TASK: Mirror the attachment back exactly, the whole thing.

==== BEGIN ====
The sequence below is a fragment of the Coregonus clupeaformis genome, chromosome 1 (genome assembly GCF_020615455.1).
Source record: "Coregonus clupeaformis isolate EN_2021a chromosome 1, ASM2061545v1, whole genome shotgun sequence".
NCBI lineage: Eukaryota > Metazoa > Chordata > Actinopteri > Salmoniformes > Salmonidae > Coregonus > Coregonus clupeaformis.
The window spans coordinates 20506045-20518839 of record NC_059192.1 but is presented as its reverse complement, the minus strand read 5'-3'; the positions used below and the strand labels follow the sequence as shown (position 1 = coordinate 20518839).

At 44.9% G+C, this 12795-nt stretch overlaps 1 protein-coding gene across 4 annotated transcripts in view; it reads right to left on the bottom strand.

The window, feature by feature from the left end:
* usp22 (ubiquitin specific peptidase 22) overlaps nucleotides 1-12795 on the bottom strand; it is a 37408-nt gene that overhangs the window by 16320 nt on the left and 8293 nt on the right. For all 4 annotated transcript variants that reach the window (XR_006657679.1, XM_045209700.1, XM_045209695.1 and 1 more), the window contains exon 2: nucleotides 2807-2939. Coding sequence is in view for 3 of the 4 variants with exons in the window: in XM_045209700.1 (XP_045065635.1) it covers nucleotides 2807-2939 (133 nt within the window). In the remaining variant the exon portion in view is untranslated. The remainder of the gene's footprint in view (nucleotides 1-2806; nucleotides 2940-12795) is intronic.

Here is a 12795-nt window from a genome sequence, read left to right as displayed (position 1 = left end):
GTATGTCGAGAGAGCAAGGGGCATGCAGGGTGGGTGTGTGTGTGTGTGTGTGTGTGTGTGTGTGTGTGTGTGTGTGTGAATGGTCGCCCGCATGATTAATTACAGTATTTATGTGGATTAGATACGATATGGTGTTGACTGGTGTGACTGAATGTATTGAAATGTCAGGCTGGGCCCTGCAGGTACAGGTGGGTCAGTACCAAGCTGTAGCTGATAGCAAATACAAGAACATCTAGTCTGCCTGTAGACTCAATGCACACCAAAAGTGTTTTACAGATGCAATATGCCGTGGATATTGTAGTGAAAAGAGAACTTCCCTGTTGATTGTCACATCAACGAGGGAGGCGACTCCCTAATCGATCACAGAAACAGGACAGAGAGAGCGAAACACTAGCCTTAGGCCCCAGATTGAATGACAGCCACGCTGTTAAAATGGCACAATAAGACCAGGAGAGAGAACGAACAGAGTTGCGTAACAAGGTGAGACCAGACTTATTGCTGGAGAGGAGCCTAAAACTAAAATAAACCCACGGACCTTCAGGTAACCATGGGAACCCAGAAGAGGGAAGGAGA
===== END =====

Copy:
The sequence below is a fragment of the Coregonus clupeaformis genome, chromosome 1 (genome assembly GCF_020615455.1).
Source record: "Coregonus clupeaformis isolate EN_2021a chromosome 1, ASM2061545v1, whole genome shotgun sequence".
NCBI lineage: Eukaryota > Metazoa > Chordata > Actinopteri > Salmoniformes > Salmonidae > Coregonus > Coregonus clupeaformis.
The window spans coordinates 20506045-20518839 of record NC_059192.1 but is presented as its reverse complement, the minus strand read 5'-3'; the positions used below and the strand labels follow the sequence as shown (position 1 = coordinate 20518839).

At 44.9% G+C, this 12795-nt stretch overlaps 1 protein-coding gene across 4 annotated transcripts in view; it reads right to left on the bottom strand.

The window, feature by feature from the left end:
* usp22 (ubiquitin specific peptidase 22) overlaps nucleotides 1-12795 on the bottom strand; it is a 37408-nt gene that overhangs the window by 16320 nt on the left and 8293 nt on the right. For all 4 annotated transcript variants that reach the window (XR_006657679.1, XM_045209700.1, XM_045209695.1 and 1 more), the window contains exon 2: nucleotides 2807-2939. Coding sequence is in view for 3 of the 4 variants with exons in the window: in XM_045209700.1 (XP_045065635.1) it covers nucleotides 2807-2939 (133 nt within the window). In the remaining variant the exon portion in view is untranslated. The remainder of the gene's footprint in view (nucleotides 1-2806; nucleotides 2940-12795) is intronic.

Here is a 12795-nt window from a genome sequence, read left to right as displayed (position 1 = left end):
GTATGTCGAGAGAGCAAGGGGCATGCAGGGTGGGTGTGTGTGTGTGTGTGTGTGTGTGTGTGTGTGTGTGTGTGTGTGAATGGTCGCCCGCATGATTAATTACAGTATTTATGTGGATTAGATACGATATGGTGTTGACTGGTGTGACTGAATGTATTGAAATGTCAGGCTGGGCCCTGCAGGTACAGGTGGGTCAGTACCAAGCTGTAGCTGATAGCAAATACAAGAACATCTAGTCTGCCTGTAGACTCAATGCACACCAAAAGTGTTTTACAGATGCAATATGCCGTGGATATTGTAGTGAAAAGAGAACTTCCCTGTTGATTGTCACATCAACGAGGGAGGCGACTCCCTAATCGATCACAGAAACAGGACAGAGAGAGCGAAACACTAGCCTTAGGCCCCAGATTGAATGACAGCCACGCTGTTAAAATGGCACAATAAGACCAGGAGAGAGAACGAACAGAGTTGCGTAACAAGGTGAGACCAGACTTATTGCTGGAGAGGAGCCTAAAACTAAAATAAACCCACGGACCTTCAGGTAACCATGGGAACCCAGAAGAGGGAAGGAGA